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Gardens Are Good For Wellbeing and Wildlife
Author: Carl Shave - Director
Updated on July 28th, 2020

red tree leaves overlook fields

Despite predictions of a recession, the housing market appears to remain resilient; there may be some slippage in prices, although that is only marginally evident at present and both the Centre for Economics and Business Research (CEBR), and the Capital Economics consultancy, expect a quick recovery, with increases of around 4% in line with earnings from 2022.

Property is probably the biggest investment anyone ever makes, so minor hiccups are generally factored in when purchasing; take comfort from interest rates being at their lowest for decades, whilst demand remains high, fuelled by shortages of accommodation in the right places.

The Government hopes to speed up new builds by reforming the over-bureaucratic Planning process, which can delay projects for years. To be successful, changes must respect the environment, and understand where and how people actually want to live, incentivising small builders rather than continuing to allow market domination by just a few construction companies.

Adapting to lifestyle changes prompted by Covid-19 means creating more open spaces, pedestrian and cycle-friendly tree-lined roads and redeveloping brownfield sites, rather than building on the green belt. Redundant office blocks and retail units may be ideal targets, rather than allowing them to decay as memorials to the virus.

In recent months, people of all ages, with or without any horticultural expertise, have discovered that gardens can contribute to mental wellbeing, for both children and adults. So, in future, they perhaps could be integrated more widely into flat schemes, allowing greater community engagement with space for growing vegetables and supporting endangered wildlife by adhering to regulations to protect species at risk, including bats.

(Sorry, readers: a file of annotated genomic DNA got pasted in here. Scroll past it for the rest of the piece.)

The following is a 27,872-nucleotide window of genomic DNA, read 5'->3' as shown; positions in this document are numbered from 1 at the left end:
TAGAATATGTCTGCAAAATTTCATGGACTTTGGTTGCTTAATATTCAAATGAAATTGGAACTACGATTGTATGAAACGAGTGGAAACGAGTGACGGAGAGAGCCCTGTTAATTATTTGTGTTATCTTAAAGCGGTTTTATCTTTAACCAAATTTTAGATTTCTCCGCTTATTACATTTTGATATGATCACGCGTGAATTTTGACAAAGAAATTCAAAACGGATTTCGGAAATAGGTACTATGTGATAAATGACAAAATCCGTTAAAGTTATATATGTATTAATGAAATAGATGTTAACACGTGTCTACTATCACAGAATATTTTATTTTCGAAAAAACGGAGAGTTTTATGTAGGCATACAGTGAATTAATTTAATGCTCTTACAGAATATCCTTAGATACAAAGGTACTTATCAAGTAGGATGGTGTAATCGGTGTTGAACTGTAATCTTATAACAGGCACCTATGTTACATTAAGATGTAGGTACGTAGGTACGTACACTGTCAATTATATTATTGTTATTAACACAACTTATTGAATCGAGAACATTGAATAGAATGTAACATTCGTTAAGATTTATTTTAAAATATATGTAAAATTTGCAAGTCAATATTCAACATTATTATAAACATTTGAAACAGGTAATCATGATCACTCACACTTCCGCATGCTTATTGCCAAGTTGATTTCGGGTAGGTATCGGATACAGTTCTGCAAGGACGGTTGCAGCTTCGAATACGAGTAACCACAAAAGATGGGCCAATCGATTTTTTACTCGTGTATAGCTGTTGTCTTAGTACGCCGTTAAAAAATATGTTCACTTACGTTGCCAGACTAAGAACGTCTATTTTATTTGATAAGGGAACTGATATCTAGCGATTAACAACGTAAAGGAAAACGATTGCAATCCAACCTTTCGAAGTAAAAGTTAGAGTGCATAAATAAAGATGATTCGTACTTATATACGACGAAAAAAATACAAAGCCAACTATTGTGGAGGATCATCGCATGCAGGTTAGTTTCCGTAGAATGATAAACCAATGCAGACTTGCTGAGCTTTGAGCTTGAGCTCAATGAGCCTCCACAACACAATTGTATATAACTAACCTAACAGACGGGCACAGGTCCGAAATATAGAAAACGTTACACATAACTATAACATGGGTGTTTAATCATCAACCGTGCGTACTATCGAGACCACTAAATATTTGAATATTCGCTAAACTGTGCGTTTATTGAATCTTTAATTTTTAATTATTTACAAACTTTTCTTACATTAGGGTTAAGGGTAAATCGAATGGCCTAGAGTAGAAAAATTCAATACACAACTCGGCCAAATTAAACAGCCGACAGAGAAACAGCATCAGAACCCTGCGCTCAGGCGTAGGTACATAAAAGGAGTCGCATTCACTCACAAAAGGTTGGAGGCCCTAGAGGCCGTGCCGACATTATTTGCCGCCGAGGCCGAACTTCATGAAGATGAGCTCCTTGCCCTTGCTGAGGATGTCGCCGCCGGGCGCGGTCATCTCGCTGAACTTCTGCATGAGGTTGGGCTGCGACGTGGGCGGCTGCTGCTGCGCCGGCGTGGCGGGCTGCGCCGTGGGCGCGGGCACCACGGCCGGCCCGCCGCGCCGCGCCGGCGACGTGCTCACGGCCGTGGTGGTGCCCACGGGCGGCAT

Introducing hedgehog highways, using nesting bricks and boxes, insect hotels and discreet log piles to support and protect insects and hedgehogs. Designing landscaping to attract bees and other important insects; ponds are desirable for frogs and a wide range of fish, but should only be installed where safe for children. Instead, put a shallow bowl in the ground for hedgehogs to access, also attracting toads; both are great at controlling slugs and snails, but only if people avoid using poisonous pellets which also kill wildlife!

A wide range of birds will quickly discover any food left out for them, but it is important to be consistent with supplies, especially in the autumn and winter; sunflower seeds, fat balls, mealworms, niger seeds, nuts and chopped apples are popular, but use strong feeders to protect them from squirrels. A bird table and bird bath are also desirable, but give them a good weekly clean.

As estate agents have discovered since reopening, buyers are keen to make that elusive home purchase with its own, or easy access to, outside space. There’s no time to waste.

To speed up the transaction as soon as you find the ideal property, have your mortgage agreed in principle by talking to our skilled advisers at The Mortgage Centres, who can also help with securing the right insurance.

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